4. 4. Opinion Trends in Endocrinology and Metabolism September 2011, Vol. 22, No. 9serotonin), cytokines and chemokines are produced both in In particular, the ovary utilizes the same molecular signalsinflammatory responses and ovulation. The characteristic that attract leukocytes via the mechanism that governstissue damage, repair and remodeling that result from their infiltration at the site of infections or injuriesinflammation in non-ovarian tissues also occur in the [11,15,74,75]. Thus, does the spleen serve as a source ofovary during ovulation [58–64]. Therefore, ovulation is infiltrating leukocytes during this period of ovulatory in-now considered an outcome of acute inflammatory reac- flammation? To answer this question, a study recentlytions in the ovary. measured sequential changes of leukocyte content in the Leukocytes as the main mediators of ovarian inflamma- ovary and spleen after inducing superovulation, by inject-tory responses are a major target of investigation. Leuko- ing gonadotropins [a bolus injection with pregnant marecytes circulate in the blood, become attracted by serum gonadotropin (PMSG) to stimulate follicular growthchemokines and adhesion molecules in inflamed tissues, followed 48 h later by hCG injection to induce ovulation]and traverse the blood vessel wall infiltrating interstitial [5]. Flow cytometry was employed to count the actualtissues to reach their sites of action. Cytokines that are numbers of leukocytes in these two distal organs usinginitially released by the inflamed tissue play a crucial role CD45-specific fluorescent antibodies. This approachin increasing adhesion molecule expression on endothelial revealed that as intraovarian leukocyte numbers in-cells and in upregulating the corresponding receptor ex- creased, leukocyte numbers in the spleen decreased sharp-pression on leukocytes, both of which greatly enhance ly. The same inverse relationship was observed in adultleukocyte migration to the target tissues [65,66]. At sites rats during the period of proestrus to estrus, when ovula-of inflammation, leukocytes and vascular endothelial cells tory inflammation occurs. Lower numbers of leukocytesrelease chemokines and cytokines that accelerate leuko- infiltrated the ovary upon superovulation induction incyte recruitment and modulate leukocyte function. Even- splenectomized rats [5]. Together, these findings stronglytually, however, the main function of leukocytes in the indicate that the spleen supplies leukocytes to the preovu-ovary is exerted through release of proteases [67,68]. A latory ovary.number of molecules, including diverse cytokines, chemo- These findings raise the interesting question, should thekines, and proteases that are commonly associated with spleen be considered a key component of the reproductiveimmunological responses, are present in the preovulatory axis in regulating ovulation? Are spleen leukocytes underhuman ovary as well as in ovaries in animal models [60– the regulation of LH, progesterone and/or prostaglandins63]. Therefore, the past 30 years of research have clearly whose ovarian functions are crucial for successful ovula-demonstrated the significance of infiltrating leukocytes in tion? How does the HPO axis communicate with the spleenovarian function. Much of this work implies that the to trigger the preovulatory leukocyte release? Unfortu-infiltration of leukocytes in periovulatory period is a key nately, none of these questions can be clearly answeredevent in ovulation [69]. However, the origin of these infil- at present because very little research on the spleen hastrating leukocytes, their phenotype, and the mechanisms been done in relation to its reproductive function. However,that govern their trafficking to the ovary are elusive. a glimpse of the role the spleen might play in ovulation can be gathered from past and current literature.Adding the spleen to the HPO axisLeukocytes are hematopoietic in origin and are produced in The impact of splenectomy on female fertilitythe bone marrow. Upon release into the bloodstream they The removal of the entire spleen, splenectomy, has been acirculate and infiltrate inflamed tissues or are stored in successful surgical procedure for many hematological, im-lymphoid organs, such as the spleen, for future activation munological, and traumatic conditions. However, althoughand release. The spleen releases leukocytes following in- the removal is advantageous in treating the specific dis-duction of acute inflammation in the heart by ischemic orders, it leaves the patient with a significant defect in bothmyocardial injury [7,70,71]. Using a sophisticated ap- innate and adaptive immune responses. As a consequence,proach that involved the transplantation of spleens from splenectomized patients have a 60–100-fold increased riskGFP mice into wild-type mice, it was demonstrated that of sepsis [76]. The ovulatory consequences of splenectomyspleen leukocytes infiltrate heart tissues during acute in humans, however, are difficult to assess because otherinflammation. This finding indicates that at least one role treatment regimens such as chemotherapy or radiotherapyof the spleen is to act as an immediate supplier of leuko- that often accompany the splenectomy procedure alsocytes for tissues that experience acute inflammation. This result in severe damage to ovulatory function. However,concept is supported by the fact that, upon stimulation by there are several animal studies that indicate a role of thean inflammatory signal, the bone marrow takes days to spleen in ovarian function. In particular, studies in rodentsproduce leukocytes whereas spleen leukocytes reach sites and rabbits show that splenectomy results in either a delayof inflammation within minutes to hours [7,72,73]. in ovulation [77], aberrant corpus luteal function [78], or an Upon ovulatory gonadotropin stimulation the ovary absence of leuteolysis [79,80].experiences an acute inflammatory response. This inflam-mation is different from responses to infectious insults Proposed method of communication between the HPObecause ovulatory inflammation is in response to a normal axis and the spleenphysiological event, LH stimulation. However, the nature How would the HPO axis communicate with spleen toand sequence of the inflammatory events occurring in the induce spleen leukocyte release? Because leukocytes arepreovulatory ovary are essentially identical to those reac- released as early as one hour after ovulatory LH surge, LHtions taking place at the sites of infectious inflammation. could directly stimulate spleen (Figure 1). However, this is348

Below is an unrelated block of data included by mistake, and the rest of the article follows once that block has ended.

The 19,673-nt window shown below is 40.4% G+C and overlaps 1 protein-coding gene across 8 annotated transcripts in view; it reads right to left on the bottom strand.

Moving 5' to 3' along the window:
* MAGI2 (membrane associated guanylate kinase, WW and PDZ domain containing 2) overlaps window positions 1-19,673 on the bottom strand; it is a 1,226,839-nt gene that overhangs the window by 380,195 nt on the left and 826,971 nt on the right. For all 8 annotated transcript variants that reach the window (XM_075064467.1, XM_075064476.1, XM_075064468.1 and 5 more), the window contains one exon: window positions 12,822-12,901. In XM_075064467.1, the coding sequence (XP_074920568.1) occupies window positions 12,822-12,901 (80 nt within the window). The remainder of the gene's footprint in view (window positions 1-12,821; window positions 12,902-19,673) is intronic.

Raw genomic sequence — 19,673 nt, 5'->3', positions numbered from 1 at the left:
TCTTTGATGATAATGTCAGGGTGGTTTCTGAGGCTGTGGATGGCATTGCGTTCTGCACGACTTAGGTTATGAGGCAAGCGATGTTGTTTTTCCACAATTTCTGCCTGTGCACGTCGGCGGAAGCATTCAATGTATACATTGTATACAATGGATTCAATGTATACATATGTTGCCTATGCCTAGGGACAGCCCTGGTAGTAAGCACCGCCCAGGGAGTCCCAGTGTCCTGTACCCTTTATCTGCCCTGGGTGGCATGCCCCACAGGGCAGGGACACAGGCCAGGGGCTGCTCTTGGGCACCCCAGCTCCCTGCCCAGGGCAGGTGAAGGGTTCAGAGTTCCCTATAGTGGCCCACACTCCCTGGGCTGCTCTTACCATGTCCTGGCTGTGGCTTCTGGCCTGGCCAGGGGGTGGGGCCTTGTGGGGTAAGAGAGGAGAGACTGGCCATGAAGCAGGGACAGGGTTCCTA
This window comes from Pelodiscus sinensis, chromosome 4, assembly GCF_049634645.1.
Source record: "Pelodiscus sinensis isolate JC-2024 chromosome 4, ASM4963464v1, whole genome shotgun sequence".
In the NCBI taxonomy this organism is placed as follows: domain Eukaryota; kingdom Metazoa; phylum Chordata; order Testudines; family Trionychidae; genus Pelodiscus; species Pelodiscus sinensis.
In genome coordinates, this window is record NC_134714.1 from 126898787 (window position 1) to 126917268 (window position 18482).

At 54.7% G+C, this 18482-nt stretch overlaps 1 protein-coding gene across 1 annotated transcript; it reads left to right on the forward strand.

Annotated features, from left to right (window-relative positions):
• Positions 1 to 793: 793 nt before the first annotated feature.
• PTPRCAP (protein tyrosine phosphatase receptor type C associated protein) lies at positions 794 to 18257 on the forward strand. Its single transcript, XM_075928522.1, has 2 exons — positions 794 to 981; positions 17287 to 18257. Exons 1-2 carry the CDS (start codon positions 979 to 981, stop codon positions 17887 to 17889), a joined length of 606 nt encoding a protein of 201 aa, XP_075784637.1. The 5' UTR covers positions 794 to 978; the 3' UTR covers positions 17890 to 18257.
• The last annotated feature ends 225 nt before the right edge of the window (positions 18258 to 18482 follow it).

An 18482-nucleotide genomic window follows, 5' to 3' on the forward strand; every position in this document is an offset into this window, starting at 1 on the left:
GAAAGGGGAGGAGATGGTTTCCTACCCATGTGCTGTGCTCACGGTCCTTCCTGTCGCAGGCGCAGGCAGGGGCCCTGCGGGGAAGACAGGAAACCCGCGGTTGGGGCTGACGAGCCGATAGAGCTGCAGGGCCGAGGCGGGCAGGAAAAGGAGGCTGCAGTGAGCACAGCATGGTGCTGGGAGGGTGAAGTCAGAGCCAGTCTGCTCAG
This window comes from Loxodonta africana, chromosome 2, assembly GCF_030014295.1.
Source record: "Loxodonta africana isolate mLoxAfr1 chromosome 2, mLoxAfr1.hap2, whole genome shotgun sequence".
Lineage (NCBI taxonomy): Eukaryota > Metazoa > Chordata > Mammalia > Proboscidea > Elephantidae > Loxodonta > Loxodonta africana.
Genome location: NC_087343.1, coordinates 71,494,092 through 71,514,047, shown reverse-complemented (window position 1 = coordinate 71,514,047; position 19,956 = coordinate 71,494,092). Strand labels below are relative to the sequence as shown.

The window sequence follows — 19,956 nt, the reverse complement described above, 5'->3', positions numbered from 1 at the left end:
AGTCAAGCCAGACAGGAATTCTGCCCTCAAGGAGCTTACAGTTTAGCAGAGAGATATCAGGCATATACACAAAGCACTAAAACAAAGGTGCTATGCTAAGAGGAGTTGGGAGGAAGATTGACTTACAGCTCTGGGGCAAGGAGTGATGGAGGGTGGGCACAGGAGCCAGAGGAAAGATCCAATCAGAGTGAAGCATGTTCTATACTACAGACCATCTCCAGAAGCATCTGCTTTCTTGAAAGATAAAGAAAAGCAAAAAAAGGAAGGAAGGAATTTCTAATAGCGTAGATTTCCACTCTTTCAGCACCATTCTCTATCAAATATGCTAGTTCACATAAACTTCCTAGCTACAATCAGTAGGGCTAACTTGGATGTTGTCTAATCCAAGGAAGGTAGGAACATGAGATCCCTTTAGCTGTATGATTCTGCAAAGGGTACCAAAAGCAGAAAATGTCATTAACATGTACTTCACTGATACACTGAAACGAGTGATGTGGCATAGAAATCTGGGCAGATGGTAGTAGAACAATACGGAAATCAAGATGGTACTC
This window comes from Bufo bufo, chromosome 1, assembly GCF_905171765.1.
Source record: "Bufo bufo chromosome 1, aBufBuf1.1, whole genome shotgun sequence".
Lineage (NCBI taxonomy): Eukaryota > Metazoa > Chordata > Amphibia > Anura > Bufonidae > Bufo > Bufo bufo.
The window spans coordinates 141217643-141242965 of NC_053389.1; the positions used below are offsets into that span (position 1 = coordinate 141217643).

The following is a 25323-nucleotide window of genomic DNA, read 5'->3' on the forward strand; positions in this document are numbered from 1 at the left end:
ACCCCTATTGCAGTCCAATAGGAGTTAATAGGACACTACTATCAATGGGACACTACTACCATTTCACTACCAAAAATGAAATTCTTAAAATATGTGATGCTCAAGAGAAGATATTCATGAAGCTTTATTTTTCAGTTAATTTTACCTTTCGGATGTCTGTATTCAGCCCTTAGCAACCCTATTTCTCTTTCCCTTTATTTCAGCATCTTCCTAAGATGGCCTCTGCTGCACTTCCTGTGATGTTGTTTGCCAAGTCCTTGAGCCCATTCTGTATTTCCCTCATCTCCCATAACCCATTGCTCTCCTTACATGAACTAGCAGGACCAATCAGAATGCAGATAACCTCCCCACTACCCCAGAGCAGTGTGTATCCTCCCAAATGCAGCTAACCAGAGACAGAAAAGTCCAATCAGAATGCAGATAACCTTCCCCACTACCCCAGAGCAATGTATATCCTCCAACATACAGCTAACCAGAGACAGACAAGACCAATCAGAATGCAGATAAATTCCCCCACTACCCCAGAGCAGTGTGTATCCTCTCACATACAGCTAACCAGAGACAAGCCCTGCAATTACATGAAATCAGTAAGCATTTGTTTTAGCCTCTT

5. 5. [()TD$FIG] Opinion Trends in Endocrinology and Metabolism September 2011, Vol. 22, No. 9 Hypothalamus Hypothalamus Anterior pituitary GnRH ? Pituitary Spleen E2 LH ? Leukocytes Ovary TRENDS in Endocrinology & MetabolismFigure 1. Proposed interplay between the HPO axis and spleen. Preovulatory rise of E2 (estradiol) stimulates release of LH into the bloodstream. LH then triggers leukocyterelease from the spleen either by acting directly on leukocytes or through indirect effects on spleen tissues. Spleen leukocytes released into the bloodstream migrate to theovary in response to cytokines and chemokines that act as leukocyte attractants; the cells then enter the tissue through interactions between leukocyte receptors andadhesion molecules on the endothelial cells.[()TD$FIG] White pulp Spleen MZ Red pulp Theca cells Ovary Granulosa cells Key: Chemokine receptors Chemokines Leukocyte expressed CAM Endothelial cell expressed CAM TRENDS in Endocrinology & MetabolismFigure 2. Spleen leukocyte trafficking to the ovary. Spleen reservoir leukocytes are tethered in the open blood system of the red pulp through either specific chemokine–chemokine receptor or adhesion-molecule interactions. Upon LH surge, changes in leukocyte CCR expression or the reduced chemokine production by reticular fibroblast withinthe red pulp results in the mobilization of spleen reservoir leukocytes into the bloodstream. Upon arriving at the ovary, LH-mediated upregulation of adhesion moleculeexpression on ovarian endothelial cells, together with LH-mediated vasodilation, increases leukocyte adherence to the endothelial cells. Once tethered to the ovarian endothelialcells, leukocytes respond to follicle-produced chemokines. The migration of leukocytes through the interstitial space towards the source (GC, TC or ovarian leukocytes) results inthe production of MMPs to facilitate movement through the ECM. At the mature follicle, leukocytes become activated by locally produced cytokines and produce reactive oxygenspecies (ROS), MMPs and proteolytic granules that weaken the basement membrane of the follicle, enabling the release of the oocyte. MZ, marginal zone. 349
  6. 6. Opinion Trends in Endocrinology and Metabolism September 2011, Vol. 22, No. 9unlikely because the presence of LH receptors in the spleen Concluding remarksis reported only in poultry [81], and the spleen does not The immune system is not only important for battlingexpress LH receptors in mammals [82]. Instead, an endo- foreign invaders but is also essential for female reproduc-crine molecule(s) produced by the ovary in response to LH tion. We propose here that the spleen can bridge thestimulation could travel to the spleen via the circulation immune and reproductive systems by serving as a reser-and stimulate leukocyte release (Figure 1). In the case of voir for the leukocytes required for the inflammatorythe myocardial injury model, angiotensin (Ang) II was events that regulate ovulation. Rigorous collaborativeshown to have such activity [7]. It will be interesting to studies between the fields of immunology and reproductivedetermine if Ang II has this role in the periovulatory biology will be required to validate this hypothesis andrelease of spleen leukocytes. In support of the potential elucidate the interaction between the reproductive organsrole of angiotensin II, studies indicate that ovarian Ang II and the spleen.synthesis and secretion increases immediately after ovu-latory LH/hCG stimulation and ovulation is inhibited if Acknowledgments We thank Dr. Thomas E. Curry for critical comments and Mr. Tom DolanPD123319 or Saralasin, Ang II receptor antagonists, are for the artwork. This work was supported by National Institutes ofinjected into superovulation-induced rabbits and rats, re- Health grant RO1HD052694 (to C.K.).spectively [83–85]. Other candidate molecules that couldoriginate from the ovary and induce spleen leukocyte Referencesrelease include chemokines and cytokines that are pro- 1 Urman, B. and Yakin, K. (2006) Ovulatory disorders and infertility. J.duced by the ovary upon LH stimulation. It will be inter- Reprod. Med. 51, 267–282esting to determine whether receptors for these ovary- 2 Gibson, M. (1995) Reproductive health and polycystic ovary syndrome. Am. J. Med. 98, 67S–75Sborne molecules are present in the spleen and if the 3 Mitwally, M.F. and Casper, R.F. (2006) Potential of aromatasereceptors are localized in leukocytes or spleen cells. It is inhibitors for ovulation and superovulation induction in infertilehowever considered that the spleen leukocyte release women. Drugs 66, 2149–2160could be a homeostatic response to the decrease in circu- 4 Cremer, M. et al. (2010) Recent innovations in oral contraception.lating leukocytes because many of them infiltrate the Semin. Reprod. Med. 28, 140–146 5 Oakley, O.R. et al. (2010) Periovulatory leukocyte infiltration in theovary. Taken together, we propose the following path of rat ovary. Endocrinology 151, 4551–4559spleen leukocyte trafficking to the ovary (Figure 2). The 6 Hedin, L. (2010) Invaders from the spleen: an unexpected origin ofleukocytes reside in steady-state equilibrium within the the leukocytes participating in ovulation. Endocrinology 151,red pulp of the spleen where they are held via chemokine 4096–4099 7 Swirski, F.K. et al. (2009) Identification of splenic reservoir monocytesreceptors (CCRs). The LH surge could alter CCR expres- and their deployment to inflammatory sites. Science 325, 612–616sion on the leukocytes and/or induce chemokine expres- 8 Kitaya, K. and Yamada, H. (2010) Pathophysiological roles ofsion in the spleen endothelial cells, thereby stimulating chemokines in human reproduction: an overview. Am. J. Reprod.mobilization of the leukocytes through the endothelial cell Immunol. 65, 449–459layer of the blood vessel and into the circulation. Leuko- 9 Runesson, E. et al. (1996) The human preovulatory follicle is a source of the chemotactic cytokine interleukin-8. Mol. Hum. Reprod. 2,cytes circulate through the periphery until they reach the 245–250ovary where an interaction with appropriate adhesion 10 Arici, A. et al. (1996) Interleukin-8 expression and modulation inmolecules on the endothelial cell wall occurs. Simulta- human preovulatory follicles and ovarian cells. Endocrinology 137,neously, in the ovary the LH surge decreases blood flow by 3762–3769dilating vessels and increasing the expression of leukocyte 11 Bukulmez, O. and Arici, A. (2000) Leukocytes in ovarian function. Hum. Reprod. Update 6, 1–15receptors such as adhesion molecules to promote the 12 Karaca, T. et al. (2008) Distribution and heterogeneity of mast cells ininteraction of leukocytes with receptors on ovarian endo- female reproductive tract and ovary on different days of the oestrusthelial cells. cycle in Angora goats. Reprod. Domest. Anim. 43, 451–456 13 Smith, M.P. et al. (2005) Leukocyte origin and profile in follicularLeukocytes in other reproductive organs aspirates at oocyte retrieval. Hum. Reprod. 20, 3526–3531 14 Bonello, N. et al. (2004) Periovulatory expression of intercellularLeukocytes also play crucial roles in reproductive tissues adhesion molecule-1 in the rat ovary. Biol. Reprod. 71, 1384–1390other than the ovary, including the uterus [86–88], pitui- 15 Rohm, F. et al. (2002) Correlation between expression of selectins andtary [89,90], oviduct [91–93], testis [94], and vagina [95– migration of eosinophils into the bovine ovary during the97]. Thus, implantation, pregnancy maintenance, embryo periovulatory period. Cell Tissue Res. 309, 313–322 16 Robker, R.L. et al. (2010) The inflammatory response at ovulation isdevelopment, menstrual tissue shedding and many other altered in ovaries of progesterone receptor null (PRKO) mice., In Inreproductive functions are regulated by leukocytes. With 43rd Annual Meeting of the Society for the Study of Reproduction,the recent finding that the spleen is a reservoir for leuko- abstract #95cytes that rapidly respond to perturbation, it is likely that 17 Simon, C. et al. (1994) Interleukin-1 receptor antagonist suppressesthe spleen could also serve as the leukocyte reservoir for human chorionic gonadotropin-induced ovulation in the rat. Biol. Reprod. 51, 662–667these reproductive tissues. In fact, we found a discrepancy 18 Langer, H.F. and Chavakis, T. (2009) Leukocyte–endothelialbetween the numbers of leukocytes that leave the spleen interactions in inflammation. J. Cell. Mol. Med. 13, 1211–1220upon LH stimulation and the combined increase of leuko- 19 Murayama, C. et al. (2010) Effect of VEGF (vascular endothelialcyte numbers in the bloodstream and ovary [5], indicating growth factor) on expression of IL-8 (interleukin-8) IL-1beta andthat large numbers of spleen leukocytes migrate to other their receptors in bovine theca cells. 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